As I've written many times before- she was the catalyst for so many things for me. Back in 1997 I had a very different and often hateful relationship to my body. There used to be this magazine called Mode which was the first plus size magazine I can ever remember. And one day I found an article about Candye Kane. Her message about larger women being desirable and attractive was the first time that possibility existed for me. I was twenty seven years old.


Back in those days I lived in my native Brooklyn, and was fortunate enough to work in the heart of Greenwich or "the" Village as we called it. And the next day when I rode the F train to into work I skipped down West 4th St to the $10 CD store where much to my delight I picked up 2 or three of her albums. Much to my delight her music was full of the same body positive messages as the interview in Mode magazine. And better yet- Candye's pictures in and on her CD albums were so gorgeous, and sexy. Again probably the first images I can recollect of a large woman being sexy or sexual or beautiful.


Soon after subsequent trips I made to work I'd end buying dresses and lingerie as well as feather boas and glitter! We all affect each other on this planet and lol and there is absolutely no denying that without her influence I don't think I would ever have ended up where I did in life--as a dancer-- a go-go dancer at that--and wearing many similar and bold lame looks!


 Fast forward to 2004. Post 9/11, My youngest sister and I decided to move to the other side of the country. We first landed in San Diego- well Escondido really- and where at first we both felt like fish out of water. We see an ad that Candye Kane was playing at a festival in Solana Beach and were beyond excited to be able to go! After the concert we waited in line to take photos with a disposable camera lol! We started talking and she really took an interest in me & Amy. She was interested that I was an actress of larger size. These were the days on MySpace so we all swore to keep in touch and a few months later when she saw I was up for a local theatre award she offered to loan me something to wear!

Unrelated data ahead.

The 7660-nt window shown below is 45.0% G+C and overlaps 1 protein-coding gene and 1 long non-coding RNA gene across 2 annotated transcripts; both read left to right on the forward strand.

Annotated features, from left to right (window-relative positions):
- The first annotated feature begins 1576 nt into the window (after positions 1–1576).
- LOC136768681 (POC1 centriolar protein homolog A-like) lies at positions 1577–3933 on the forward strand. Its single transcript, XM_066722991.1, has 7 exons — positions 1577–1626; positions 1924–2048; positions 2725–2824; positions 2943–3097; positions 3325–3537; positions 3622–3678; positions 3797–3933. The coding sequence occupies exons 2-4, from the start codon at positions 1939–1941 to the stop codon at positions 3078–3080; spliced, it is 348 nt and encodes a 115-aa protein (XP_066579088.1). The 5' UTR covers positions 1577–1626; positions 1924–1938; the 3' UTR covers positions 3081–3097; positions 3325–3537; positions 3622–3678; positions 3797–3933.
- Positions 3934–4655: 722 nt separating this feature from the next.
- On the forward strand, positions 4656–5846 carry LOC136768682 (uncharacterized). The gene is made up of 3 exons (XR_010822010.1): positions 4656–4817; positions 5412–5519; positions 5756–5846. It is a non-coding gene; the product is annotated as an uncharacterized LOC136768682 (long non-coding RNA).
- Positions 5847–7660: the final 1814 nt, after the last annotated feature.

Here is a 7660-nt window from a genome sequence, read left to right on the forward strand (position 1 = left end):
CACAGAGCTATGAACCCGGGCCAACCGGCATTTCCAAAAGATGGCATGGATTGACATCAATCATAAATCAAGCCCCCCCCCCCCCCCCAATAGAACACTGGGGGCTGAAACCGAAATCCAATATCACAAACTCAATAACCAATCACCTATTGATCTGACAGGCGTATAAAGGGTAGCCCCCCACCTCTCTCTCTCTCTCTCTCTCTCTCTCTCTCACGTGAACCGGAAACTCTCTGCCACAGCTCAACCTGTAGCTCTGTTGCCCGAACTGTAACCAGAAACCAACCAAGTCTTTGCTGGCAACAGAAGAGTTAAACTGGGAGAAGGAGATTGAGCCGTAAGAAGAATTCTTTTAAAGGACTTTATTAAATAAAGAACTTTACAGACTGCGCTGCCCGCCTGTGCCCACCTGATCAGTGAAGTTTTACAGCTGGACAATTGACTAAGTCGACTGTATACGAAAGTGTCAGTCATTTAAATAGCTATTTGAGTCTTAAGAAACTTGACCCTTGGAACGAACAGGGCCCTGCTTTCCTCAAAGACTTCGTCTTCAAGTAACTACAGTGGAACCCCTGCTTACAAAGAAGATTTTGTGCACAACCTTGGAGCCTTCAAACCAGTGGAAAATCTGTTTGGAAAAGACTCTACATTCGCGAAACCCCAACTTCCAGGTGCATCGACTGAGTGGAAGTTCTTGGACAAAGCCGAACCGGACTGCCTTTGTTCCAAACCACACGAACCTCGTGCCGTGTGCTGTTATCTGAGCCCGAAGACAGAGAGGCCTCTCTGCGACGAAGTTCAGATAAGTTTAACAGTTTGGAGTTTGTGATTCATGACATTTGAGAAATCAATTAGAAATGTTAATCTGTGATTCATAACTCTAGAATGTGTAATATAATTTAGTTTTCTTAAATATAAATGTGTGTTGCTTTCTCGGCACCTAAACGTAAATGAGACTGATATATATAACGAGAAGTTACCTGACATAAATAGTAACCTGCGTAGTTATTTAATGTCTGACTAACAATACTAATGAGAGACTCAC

Since then we became fairly good friends. (Though I always remained a little bit in awe of her. Never really able to shake off my fan self.) She invited me and Amy to her house. We'd get to hang out at her local gigs. She made me feel special when she let me read early drafts of her stage biography. She treated me to an all you can eat chinese buffet once- which was one of the best birthdays of my life needless to say!! Candye recommended the amazing canter my husband and I would use at our wedding. She even wanted to perform at our wedding but was booked on one of her many international tours.

 

When I saw her a few months ago at Cedar Sinai she looked amazing. Sitting up regally in her hospital bed -- she was almost a little old Hollywood glamourous even. It was really hard to believe she wasn't immortal in fact and would go on forever. She battled pancreatic cancer for eight year. EIGHT YEARS. That's got to be some sort of record! She seemed to keep surviving with the one disease that usually ends with a quick and dirty fight - maybe almost a year like another friend of mine- more often than not a few months like my grandmother.

 

Candye really was the toughest girl alive. But she was also one of the softest girls alive as well. She had an enormous heart and I remain profoundly better for having heard her music and having had the chance to get to know her a little. I urge you all to go listen to her music or read some of her writing. I found this old clip of Candye back in 1997the same clip that I quoted at the beginning of this blog. It's really hard not to fall in love with her: her witty lyrics, her bouncy spirit, her many talents and her genuine sincerity when she urges everyone to love their bodies and to love themselves. Make sure to watch it to the end! https://www.youtube.com/watch?v=BsiOVv4MNLc

And then visit her site at: www.candyekane.com